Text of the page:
While cybersecurity officials hope the funding to be provided to state and local governments through the 2021 infrastructure law over the next several years will help them establish more cohesive, statewide strategies, state chief information security officers said Thursday they have limited time to improve their cyber maturity before those funds dry up.
“We do know that, just like any other program, there’s going to be an end at some point to the funds,” Virginia Chief Information Security Officer Mike Watson said during StateScoop and EdScoop’s Cybersecurity Modernization Summit. “And how we maintain and structure this in the future is sort of the part we’re most nervous about.”
Florida CISO Jeremy Rodgers said maintaining whole-of-state cybersecurity in the Sunshine State over the long term will be helped by a recent one-year $30 million investment of state funds designed to bolster local cybersecurity. But Florida, notably, is one of two states not participating in the new federal grant program, which will distribute $1 billion over four years.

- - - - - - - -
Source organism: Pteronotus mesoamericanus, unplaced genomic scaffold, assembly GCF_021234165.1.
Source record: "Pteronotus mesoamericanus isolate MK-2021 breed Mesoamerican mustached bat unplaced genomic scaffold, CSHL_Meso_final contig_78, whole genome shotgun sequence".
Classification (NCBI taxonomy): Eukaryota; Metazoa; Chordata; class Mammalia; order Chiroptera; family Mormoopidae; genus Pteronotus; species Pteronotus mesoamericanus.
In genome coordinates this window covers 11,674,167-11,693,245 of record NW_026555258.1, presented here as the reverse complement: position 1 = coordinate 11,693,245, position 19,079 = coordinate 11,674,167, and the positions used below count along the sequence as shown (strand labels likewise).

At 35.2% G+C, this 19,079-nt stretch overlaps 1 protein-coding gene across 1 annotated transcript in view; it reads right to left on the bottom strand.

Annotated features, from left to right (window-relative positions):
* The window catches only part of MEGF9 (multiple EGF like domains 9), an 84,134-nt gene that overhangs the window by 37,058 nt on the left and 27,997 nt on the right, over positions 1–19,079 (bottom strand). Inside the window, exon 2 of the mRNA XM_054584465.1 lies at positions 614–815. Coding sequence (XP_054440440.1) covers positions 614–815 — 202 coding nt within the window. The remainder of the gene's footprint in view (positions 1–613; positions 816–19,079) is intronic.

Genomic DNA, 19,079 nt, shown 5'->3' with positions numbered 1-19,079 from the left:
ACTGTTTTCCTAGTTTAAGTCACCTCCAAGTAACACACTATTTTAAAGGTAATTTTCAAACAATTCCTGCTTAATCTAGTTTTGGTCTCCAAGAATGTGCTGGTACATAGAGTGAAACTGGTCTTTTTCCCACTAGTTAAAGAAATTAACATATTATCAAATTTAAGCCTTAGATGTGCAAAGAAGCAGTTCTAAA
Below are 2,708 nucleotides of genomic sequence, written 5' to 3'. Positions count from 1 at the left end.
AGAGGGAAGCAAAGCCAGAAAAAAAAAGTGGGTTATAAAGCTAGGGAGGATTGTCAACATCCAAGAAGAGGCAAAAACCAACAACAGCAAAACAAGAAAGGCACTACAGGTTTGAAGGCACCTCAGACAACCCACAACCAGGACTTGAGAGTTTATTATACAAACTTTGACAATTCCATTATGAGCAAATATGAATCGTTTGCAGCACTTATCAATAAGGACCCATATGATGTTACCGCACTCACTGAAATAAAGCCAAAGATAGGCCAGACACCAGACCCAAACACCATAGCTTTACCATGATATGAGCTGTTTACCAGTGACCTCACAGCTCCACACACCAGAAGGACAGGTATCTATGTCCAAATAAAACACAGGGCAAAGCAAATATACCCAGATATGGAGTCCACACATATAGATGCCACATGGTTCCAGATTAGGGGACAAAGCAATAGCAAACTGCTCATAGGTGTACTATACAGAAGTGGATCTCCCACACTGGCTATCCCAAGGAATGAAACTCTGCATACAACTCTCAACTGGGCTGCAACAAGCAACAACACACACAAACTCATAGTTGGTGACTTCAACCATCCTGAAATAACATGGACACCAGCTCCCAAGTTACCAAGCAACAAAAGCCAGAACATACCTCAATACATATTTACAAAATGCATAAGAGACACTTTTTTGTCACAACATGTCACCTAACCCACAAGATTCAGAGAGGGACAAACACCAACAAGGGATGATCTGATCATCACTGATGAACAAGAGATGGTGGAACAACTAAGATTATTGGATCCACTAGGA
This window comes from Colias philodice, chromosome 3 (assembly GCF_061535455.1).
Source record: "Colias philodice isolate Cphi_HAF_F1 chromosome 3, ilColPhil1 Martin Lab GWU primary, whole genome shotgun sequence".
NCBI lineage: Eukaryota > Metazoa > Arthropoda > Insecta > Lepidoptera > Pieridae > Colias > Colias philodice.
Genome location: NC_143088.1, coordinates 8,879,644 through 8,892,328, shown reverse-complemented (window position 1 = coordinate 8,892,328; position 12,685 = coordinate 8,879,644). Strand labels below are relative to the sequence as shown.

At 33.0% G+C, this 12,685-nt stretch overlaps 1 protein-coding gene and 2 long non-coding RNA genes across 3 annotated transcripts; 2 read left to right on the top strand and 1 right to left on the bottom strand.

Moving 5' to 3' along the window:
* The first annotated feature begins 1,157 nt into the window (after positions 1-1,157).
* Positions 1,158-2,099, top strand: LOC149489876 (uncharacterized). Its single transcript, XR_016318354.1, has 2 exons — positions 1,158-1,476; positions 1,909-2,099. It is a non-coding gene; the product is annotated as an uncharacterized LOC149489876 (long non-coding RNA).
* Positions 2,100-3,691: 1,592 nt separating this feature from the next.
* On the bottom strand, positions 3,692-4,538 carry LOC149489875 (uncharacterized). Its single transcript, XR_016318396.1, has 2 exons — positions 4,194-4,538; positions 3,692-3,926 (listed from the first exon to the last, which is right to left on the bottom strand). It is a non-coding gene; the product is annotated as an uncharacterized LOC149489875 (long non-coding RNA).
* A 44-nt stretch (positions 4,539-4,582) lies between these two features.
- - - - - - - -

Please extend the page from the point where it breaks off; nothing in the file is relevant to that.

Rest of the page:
“For me, whole-of-state, they’re not worrying so much where the lines of government exist — whether state or county or local or sheriffs or even special districts, sometimes — but really looking to protect the whole government ecosystem, because obviously the adversaries don’t care,” Rodgers said during the event.
West Virginia CISO Danielle Cox said that, like Virginia’s Watson, officials in her state are also preparing for “the end time,” when federal cyber funding from the infrastructure bill stops.
“We know the funding is going to stop and we have to make sure we’re planning appropriately and preparing those entities that are using that funding,” Cox said. “They’ve got four years to try to start planning as they work through the process. We’re hoping we do it in a strategic manner where they’re putting all the money into the right areas so it’s easier on them at the end of the program.”